This is just the place on the internet where you create the designs that you want to transfer onto your materials. It's FREE to use to cut your own image designs. There is a paid option for $9.99 monthly that gets you into “Cricut Access” where you can find thousands of designs, fonts, images and projects. I pay this fee myself because Cricut Access increases functionality and ease of use. Ultimately, it saves me money with the ability to quickly look up giftable projects, so I spend less on party decorations and favors.

Are there different types of Cricut machines?

Ah. This is where things get complicated when people ask, “What is a Cricut machine?” There ARE different types. The Cricut Maker is the top of the line, most expensive machine. It can handle the widest variance of materials, from thin tracing paper to fabric and wood. The next most common machines still being sold are the Cricut Explore Air and Cricut Explore Air 2. The Explore line can tackle anything from paper to posterboard, but cannot handle thicker materials like wood, fabric or magnetic sheets.

Cricut machine dial

The Cricut Maker knows what type of material it's cutting based on the settings in Design Space, whereas the Cricut Explore Air uses a dial to determine material being cut. On the Explore Air series, you must turn the dial to make sure it cuts to the appropriate thickness.

Are there Cricut accessories I should know about?

Uh, yeah. How much time do you have? I could go on endlessly. We've already addressed various blades, pens and mats. There is also something called a brayer to help roll your material evenly onto the mat. Then there are weeding tools that help pull the vinyl or other material off of the mat once it's been cut. A BrightPad can be placed underneath intricate designs to see better while you're weeding.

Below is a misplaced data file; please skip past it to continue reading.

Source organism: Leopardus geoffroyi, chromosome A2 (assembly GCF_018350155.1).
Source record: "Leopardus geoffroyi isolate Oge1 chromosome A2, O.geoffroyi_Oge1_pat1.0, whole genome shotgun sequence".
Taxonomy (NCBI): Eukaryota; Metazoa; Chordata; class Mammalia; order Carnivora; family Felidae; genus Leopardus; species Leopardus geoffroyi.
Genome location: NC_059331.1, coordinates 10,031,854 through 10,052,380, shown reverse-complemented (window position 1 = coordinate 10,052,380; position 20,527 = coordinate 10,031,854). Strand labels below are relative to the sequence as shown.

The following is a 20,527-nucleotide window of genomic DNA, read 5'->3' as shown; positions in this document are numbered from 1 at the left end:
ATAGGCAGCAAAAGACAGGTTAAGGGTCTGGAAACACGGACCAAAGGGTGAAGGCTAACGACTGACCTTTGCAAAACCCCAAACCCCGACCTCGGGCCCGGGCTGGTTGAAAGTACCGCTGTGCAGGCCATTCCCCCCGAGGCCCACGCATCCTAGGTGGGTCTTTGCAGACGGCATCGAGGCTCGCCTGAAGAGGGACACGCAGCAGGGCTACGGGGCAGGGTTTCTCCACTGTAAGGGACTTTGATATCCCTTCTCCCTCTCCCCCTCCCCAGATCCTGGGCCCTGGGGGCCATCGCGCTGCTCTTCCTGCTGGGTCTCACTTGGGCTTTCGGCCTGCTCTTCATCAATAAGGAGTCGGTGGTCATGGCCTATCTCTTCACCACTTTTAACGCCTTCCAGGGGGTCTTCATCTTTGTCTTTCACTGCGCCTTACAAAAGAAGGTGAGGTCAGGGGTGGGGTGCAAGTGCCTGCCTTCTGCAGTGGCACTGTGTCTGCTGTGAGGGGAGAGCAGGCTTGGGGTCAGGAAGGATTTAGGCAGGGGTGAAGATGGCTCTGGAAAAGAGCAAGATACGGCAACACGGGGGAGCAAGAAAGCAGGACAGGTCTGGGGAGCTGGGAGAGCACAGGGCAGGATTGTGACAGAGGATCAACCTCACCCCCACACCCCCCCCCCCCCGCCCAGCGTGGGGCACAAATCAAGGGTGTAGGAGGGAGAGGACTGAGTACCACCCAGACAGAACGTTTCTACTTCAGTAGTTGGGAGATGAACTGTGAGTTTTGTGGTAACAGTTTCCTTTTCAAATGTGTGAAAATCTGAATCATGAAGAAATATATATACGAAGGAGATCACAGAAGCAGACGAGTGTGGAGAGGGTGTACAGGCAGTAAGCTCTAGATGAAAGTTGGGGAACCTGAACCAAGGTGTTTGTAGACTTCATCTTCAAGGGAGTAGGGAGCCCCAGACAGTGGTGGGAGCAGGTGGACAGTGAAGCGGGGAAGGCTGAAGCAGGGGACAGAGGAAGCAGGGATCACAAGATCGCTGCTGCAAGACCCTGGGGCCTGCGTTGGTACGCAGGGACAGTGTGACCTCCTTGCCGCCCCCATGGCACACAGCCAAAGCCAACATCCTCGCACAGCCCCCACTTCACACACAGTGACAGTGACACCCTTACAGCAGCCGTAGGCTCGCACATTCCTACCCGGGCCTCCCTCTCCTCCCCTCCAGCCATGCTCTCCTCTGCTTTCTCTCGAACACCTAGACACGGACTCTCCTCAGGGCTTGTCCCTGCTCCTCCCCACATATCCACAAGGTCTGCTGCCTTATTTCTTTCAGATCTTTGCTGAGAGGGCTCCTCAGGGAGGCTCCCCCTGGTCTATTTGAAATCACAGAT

Various tools to help with application include a spatula to lift materials off of the mat, scissors and scrapers to help apply the vinyl firmly.

How to use Cricut EasyPress

The EasyPresses are various-sized heat plates that run hotter and more precise than an iron to ensure that your heat transfer materials are properly applied – and they have accompanying mats to place your materials on so your surfaces are protected while pressing.

This is overwhelming. Please sum up for me, again, what is a Cricut Machine and WHY should I get one?

The Cricut Machine is one of the best tools for crafters. While it has infinite possibilities in terms of growth and functionality, you can start with just the basics: any Cricut machine, a 12×12″ StandardGrip mat, and a fine point blade. More than half the time, those are the only items I'm using. All of the extra Cricut accessories, bells and whistles, and Infusible Ink stuff? Icing on the cake. The machines come with everything you need to get started, and it really doesn't matter which machine you start with. Most crafters will be thrilled with any Cricut machine, and if they wind up advancing to a higher-end model later they won't be sad about the intro to the tools or about having an extra.

This coming from someone who now has four Cricut machines.

Do you have more questions? Did we at least clear up what is a Cricut machine? Anything else I can help with?